The buyout firm is providing cash that is much needed by Pioneer, which had 50 billion yen ($443 million) of interest-bearing debt as of end-March and which will need further investment to be competitive.

Car navigation system makers are trying to keep up with a shift by carmakers into new technologies such as autonomous driving, connected cars and electric vehicles.

Pioneer will issue new shares worth 77 billion yen to Baring, and the private equity firm will later buy 25 billion yen of shares from existing shareholders, both groups said on Friday.

Pioneer, which posted a net loss of 7.1 billion yen in the year ended in March, flagged to investors in August that it was considering a major review of its car audio systems business and was in tie-up talks with several firms.

"I feel deep responsibility for what has happened, but an alliance with Baring is essential to restructure Pioneer," Pioneer Chief Executive Koichi Moriya told a news conference.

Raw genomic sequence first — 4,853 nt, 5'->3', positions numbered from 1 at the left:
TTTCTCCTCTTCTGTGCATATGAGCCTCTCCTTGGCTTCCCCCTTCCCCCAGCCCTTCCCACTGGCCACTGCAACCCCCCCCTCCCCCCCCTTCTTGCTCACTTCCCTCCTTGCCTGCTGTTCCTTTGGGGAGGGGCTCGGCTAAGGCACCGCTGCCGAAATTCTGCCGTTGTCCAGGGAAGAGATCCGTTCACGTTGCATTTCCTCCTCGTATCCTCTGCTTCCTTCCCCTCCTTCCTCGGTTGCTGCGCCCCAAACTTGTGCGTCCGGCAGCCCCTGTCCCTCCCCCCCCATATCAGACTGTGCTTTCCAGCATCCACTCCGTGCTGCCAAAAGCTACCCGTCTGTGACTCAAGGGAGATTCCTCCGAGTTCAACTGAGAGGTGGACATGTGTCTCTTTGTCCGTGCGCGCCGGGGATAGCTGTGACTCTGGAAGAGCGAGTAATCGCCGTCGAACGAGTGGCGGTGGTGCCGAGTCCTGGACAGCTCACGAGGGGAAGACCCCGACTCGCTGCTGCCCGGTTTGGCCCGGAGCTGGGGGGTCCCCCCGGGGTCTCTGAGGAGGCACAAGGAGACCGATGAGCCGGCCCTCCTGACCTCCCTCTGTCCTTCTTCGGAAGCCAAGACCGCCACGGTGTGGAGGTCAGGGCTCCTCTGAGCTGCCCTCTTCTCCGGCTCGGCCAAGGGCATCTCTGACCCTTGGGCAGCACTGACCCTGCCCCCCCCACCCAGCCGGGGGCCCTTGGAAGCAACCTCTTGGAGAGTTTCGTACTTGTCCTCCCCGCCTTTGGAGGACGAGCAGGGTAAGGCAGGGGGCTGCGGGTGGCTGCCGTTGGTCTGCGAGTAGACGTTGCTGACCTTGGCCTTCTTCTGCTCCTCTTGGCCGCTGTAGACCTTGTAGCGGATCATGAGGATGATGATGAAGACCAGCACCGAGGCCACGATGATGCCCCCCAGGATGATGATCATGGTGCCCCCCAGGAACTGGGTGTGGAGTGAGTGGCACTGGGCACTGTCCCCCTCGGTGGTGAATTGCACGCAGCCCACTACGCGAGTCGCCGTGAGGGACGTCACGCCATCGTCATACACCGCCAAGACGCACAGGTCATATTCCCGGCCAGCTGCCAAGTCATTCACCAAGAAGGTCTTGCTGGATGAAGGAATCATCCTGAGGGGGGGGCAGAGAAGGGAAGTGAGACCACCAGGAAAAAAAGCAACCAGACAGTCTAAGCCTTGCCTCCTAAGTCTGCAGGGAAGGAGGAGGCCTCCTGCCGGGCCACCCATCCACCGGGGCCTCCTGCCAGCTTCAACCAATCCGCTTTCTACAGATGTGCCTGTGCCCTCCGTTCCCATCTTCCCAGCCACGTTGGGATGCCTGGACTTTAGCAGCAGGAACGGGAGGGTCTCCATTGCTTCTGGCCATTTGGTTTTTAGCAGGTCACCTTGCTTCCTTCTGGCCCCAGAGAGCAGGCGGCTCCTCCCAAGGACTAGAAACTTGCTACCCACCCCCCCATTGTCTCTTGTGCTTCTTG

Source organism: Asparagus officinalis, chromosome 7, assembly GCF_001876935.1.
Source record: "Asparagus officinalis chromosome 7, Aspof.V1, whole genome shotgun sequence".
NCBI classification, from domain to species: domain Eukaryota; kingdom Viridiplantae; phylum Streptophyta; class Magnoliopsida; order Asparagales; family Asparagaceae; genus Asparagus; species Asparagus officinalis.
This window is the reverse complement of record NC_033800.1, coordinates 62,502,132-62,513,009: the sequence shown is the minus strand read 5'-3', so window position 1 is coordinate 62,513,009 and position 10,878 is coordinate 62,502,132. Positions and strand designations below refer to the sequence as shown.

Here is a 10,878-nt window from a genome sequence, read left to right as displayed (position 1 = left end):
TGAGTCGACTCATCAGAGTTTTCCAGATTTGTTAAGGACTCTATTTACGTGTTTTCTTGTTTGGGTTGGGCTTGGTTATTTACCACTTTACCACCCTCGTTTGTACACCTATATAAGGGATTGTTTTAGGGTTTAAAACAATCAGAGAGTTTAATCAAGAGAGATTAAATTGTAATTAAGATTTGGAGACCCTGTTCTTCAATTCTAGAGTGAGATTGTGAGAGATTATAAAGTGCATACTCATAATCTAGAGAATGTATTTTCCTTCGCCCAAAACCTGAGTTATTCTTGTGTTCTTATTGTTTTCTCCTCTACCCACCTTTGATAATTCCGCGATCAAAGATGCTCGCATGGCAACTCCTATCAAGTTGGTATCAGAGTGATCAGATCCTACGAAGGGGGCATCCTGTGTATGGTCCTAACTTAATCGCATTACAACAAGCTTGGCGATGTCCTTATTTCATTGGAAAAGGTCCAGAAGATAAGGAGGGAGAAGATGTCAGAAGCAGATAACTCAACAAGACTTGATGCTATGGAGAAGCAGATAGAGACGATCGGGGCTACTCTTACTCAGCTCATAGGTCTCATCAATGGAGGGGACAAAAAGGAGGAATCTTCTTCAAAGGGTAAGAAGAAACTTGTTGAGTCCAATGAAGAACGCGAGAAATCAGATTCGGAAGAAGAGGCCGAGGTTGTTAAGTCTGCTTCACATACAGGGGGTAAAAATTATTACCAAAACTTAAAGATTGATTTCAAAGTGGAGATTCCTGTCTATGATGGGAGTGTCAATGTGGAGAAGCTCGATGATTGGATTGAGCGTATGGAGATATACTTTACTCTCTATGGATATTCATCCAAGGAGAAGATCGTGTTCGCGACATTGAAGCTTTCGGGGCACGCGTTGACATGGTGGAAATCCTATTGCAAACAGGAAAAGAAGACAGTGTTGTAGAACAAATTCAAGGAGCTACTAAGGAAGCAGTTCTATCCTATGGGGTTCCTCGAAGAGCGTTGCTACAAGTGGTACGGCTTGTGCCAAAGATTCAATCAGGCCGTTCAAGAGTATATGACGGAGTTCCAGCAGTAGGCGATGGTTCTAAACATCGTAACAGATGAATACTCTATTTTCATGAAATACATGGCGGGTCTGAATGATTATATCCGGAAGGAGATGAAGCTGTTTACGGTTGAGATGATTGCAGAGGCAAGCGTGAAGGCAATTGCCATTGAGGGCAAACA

Jean Eric Salata, chief executive of Baring Private Equity Asia, said, "The market's very competitive and it's going to require a lot of investments and it's going to require changes in the ways the company makes decisions and implements strategy."

Pioneer will issue new shares to Baring at 50 yen a share while Baring will buy shares from the existing shareholders at 66 yen each, lower than Friday's close of 88 yen.

Pioneer's Moriya said the prices were appropriate considering that if Pioneer was not going to get a cash injection, the share price would fall further and the company could not go through the reform.

After selling its consumer electronics business in 2014, Pioneer focused mostly on car navigation systems, a technology rendered largely obsolete thanks to maps available on smartphones.

Development costs for advanced navigation systems have soared as companies including Panasonic Corp and Bosch [ROBG.UL] have poured money into next-generation cockpits for cars that make driving safer and luxurious, edging out cash-strapped companies like Pioneer.

Pioneer's deal follows Hitachi Ltd's sale of car navigation system maker Clarion to France's Faurecia in October.

This week Alpine Electronics won support from its shareholders to be sold to its larger affiliate Alps Electric.

(Reporting by Junko Fujita; Editing by Chris Gallagher, Sunil Nair, William Mallard and Adrian Croft)

By Junko Fujita